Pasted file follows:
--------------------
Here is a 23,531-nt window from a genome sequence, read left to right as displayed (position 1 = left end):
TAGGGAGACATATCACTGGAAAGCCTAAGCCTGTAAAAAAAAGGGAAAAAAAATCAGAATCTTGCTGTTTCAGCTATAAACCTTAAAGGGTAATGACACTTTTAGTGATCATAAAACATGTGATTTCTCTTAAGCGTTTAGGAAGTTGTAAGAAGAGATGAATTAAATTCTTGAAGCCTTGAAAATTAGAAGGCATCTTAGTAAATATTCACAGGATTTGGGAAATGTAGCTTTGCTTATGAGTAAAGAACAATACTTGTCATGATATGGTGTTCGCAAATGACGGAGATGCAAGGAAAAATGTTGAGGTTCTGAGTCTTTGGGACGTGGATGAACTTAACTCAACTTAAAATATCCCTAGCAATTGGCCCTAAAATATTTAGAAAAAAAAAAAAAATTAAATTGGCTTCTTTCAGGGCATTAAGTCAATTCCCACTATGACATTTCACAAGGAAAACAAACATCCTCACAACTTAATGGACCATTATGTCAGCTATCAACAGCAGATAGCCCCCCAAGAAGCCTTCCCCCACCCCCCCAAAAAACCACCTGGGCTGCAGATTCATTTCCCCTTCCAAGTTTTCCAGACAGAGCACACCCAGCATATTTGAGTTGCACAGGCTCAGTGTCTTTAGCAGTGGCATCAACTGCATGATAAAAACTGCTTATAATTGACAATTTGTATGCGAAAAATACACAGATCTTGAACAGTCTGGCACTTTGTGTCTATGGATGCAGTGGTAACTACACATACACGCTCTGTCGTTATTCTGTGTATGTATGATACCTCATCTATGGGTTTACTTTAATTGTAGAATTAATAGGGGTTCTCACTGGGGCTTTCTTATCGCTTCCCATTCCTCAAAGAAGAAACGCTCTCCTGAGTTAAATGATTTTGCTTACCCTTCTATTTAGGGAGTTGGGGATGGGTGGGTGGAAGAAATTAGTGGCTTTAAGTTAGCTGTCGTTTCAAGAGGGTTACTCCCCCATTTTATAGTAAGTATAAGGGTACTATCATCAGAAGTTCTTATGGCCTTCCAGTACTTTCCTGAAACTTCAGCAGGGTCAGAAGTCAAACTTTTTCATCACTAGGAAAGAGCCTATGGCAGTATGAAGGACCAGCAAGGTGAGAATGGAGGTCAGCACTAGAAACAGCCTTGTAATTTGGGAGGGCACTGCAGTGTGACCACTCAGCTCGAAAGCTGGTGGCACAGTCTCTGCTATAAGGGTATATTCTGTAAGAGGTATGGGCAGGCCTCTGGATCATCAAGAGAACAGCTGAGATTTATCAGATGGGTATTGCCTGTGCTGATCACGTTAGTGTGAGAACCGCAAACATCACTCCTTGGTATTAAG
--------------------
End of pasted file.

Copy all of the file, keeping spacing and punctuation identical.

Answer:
Here is a 23,531-nt window from a genome sequence, read left to right as displayed (position 1 = left end):
TAGGGAGACATATCACTGGAAAGCCTAAGCCTGTAAAAAAAAGGGAAAAAAAATCAGAATCTTGCTGTTTCAGCTATAAACCTTAAAGGGTAATGACACTTTTAGTGATCATAAAACATGTGATTTCTCTTAAGCGTTTAGGAAGTTGTAAGAAGAGATGAATTAAATTCTTGAAGCCTTGAAAATTAGAAGGCATCTTAGTAAATATTCACAGGATTTGGGAAATGTAGCTTTGCTTATGAGTAAAGAACAATACTTGTCATGATATGGTGTTCGCAAATGACGGAGATGCAAGGAAAAATGTTGAGGTTCTGAGTCTTTGGGACGTGGATGAACTTAACTCAACTTAAAATATCCCTAGCAATTGGCCCTAAAATATTTAGAAAAAAAAAAAAAATTAAATTGGCTTCTTTCAGGGCATTAAGTCAATTCCCACTATGACATTTCACAAGGAAAACAAACATCCTCACAACTTAATGGACCATTATGTCAGCTATCAACAGCAGATAGCCCCCCAAGAAGCCTTCCCCCACCCCCCCAAAAAACCACCTGGGCTGCAGATTCATTTCCCCTTCCAAGTTTTCCAGACAGAGCACACCCAGCATATTTGAGTTGCACAGGCTCAGTGTCTTTAGCAGTGGCATCAACTGCATGATAAAAACTGCTTATAATTGACAATTTGTATGCGAAAAATACACAGATCTTGAACAGTCTGGCACTTTGTGTCTATGGATGCAGTGGTAACTACACATACACGCTCTGTCGTTATTCTGTGTATGTATGATACCTCATCTATGGGTTTACTTTAATTGTAGAATTAATAGGGGTTCTCACTGGGGCTTTCTTATCGCTTCCCATTCCTCAAAGAAGAAACGCTCTCCTGAGTTAAATGATTTTGCTTACCCTTCTATTTAGGGAGTTGGGGATGGGTGGGTGGAAGAAATTAGTGGCTTTAAGTTAGCTGTCGTTTCAAGAGGGTTACTCCCCCATTTTATAGTAAGTATAAGGGTACTATCATCAGAAGTTCTTATGGCCTTCCAGTACTTTCCTGAAACTTCAGCAGGGTCAGAAGTCAAACTTTTTCATCACTAGGAAAGAGCCTATGGCAGTATGAAGGACCAGCAAGGTGAGAATGGAGGTCAGCACTAGAAACAGCCTTGTAATTTGGGAGGGCACTGCAGTGTGACCACTCAGCTCGAAAGCTGGTGGCACAGTCTCTGCTATAAGGGTATATTCTGTAAGAGGTATGGGCAGGCCTCTGGATCATCAAGAGAACAGCTGAGATTTATCAGATGGGTATTGCCTGTGCTGATCACGTTAGTGTGAGAACCGCAAACATCACTCCTTGGTATTAAG